The concept of Afropessimism does not refer to Black people, but rather to the likelihood of white society overcoming its own negrophobia, and to a radical distrust in white narratives of inclusivity. What if the ideas and reforms we regard as progressive were just the new and shiny face of racism? In the time of Black Lives Matter, the unswerving dehumanization and killing of Black people form the bedrock of our civilization. But a vast anti-Black collective feeling also manifests itself as a more insidious shared unconscious, hidden from view by the doctrines we deem as emancipatory. This book challenges the simplistic and pacifying aspects of current African American thought. It puts forward alternatives to intersectionality, poststructuralism, and radical democracy, which are often prioritized in the Black analysis of race, gender, and class.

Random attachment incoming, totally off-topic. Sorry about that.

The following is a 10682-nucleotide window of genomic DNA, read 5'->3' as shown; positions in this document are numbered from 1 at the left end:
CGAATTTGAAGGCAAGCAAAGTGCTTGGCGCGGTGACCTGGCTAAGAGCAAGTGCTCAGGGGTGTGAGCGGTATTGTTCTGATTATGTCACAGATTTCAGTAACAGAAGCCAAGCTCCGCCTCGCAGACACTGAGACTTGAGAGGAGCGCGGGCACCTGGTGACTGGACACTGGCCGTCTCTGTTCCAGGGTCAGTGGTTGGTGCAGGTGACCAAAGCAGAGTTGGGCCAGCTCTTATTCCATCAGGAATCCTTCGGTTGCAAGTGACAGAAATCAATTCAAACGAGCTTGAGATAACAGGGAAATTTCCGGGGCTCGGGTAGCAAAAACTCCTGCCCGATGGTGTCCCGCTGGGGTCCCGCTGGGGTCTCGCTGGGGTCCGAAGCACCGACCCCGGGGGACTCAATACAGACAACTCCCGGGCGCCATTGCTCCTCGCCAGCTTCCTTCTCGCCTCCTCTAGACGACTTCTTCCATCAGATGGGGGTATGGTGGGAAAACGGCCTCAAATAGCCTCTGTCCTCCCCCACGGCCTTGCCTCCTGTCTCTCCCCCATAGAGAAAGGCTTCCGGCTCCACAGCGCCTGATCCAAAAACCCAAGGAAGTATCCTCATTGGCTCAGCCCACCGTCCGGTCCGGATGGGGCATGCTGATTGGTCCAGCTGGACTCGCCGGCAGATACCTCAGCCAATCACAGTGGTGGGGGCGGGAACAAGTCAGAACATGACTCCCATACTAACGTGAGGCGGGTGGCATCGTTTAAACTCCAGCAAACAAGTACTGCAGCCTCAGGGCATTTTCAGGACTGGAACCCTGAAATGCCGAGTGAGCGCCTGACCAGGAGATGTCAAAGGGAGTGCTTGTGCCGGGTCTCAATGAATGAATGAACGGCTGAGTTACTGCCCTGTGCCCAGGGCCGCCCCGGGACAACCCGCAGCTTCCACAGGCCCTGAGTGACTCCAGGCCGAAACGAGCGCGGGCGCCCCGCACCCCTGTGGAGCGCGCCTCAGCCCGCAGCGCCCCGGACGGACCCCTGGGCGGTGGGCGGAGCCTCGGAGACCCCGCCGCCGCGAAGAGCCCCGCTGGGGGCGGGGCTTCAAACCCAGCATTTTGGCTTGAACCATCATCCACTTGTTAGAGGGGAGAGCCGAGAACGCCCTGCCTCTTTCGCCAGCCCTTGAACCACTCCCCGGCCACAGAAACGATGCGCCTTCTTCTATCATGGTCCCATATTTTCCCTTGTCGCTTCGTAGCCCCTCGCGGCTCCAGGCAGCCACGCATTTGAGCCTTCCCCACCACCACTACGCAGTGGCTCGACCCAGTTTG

Accessible, historically informed, and politically alert, this book offers a critical analysis of the groundbreaking theories and strategies that radically reimagine the future of Black lives throughout the world.
Norman Ajari is a lecturer in Francophone Black Studies at the University of Edinburgh.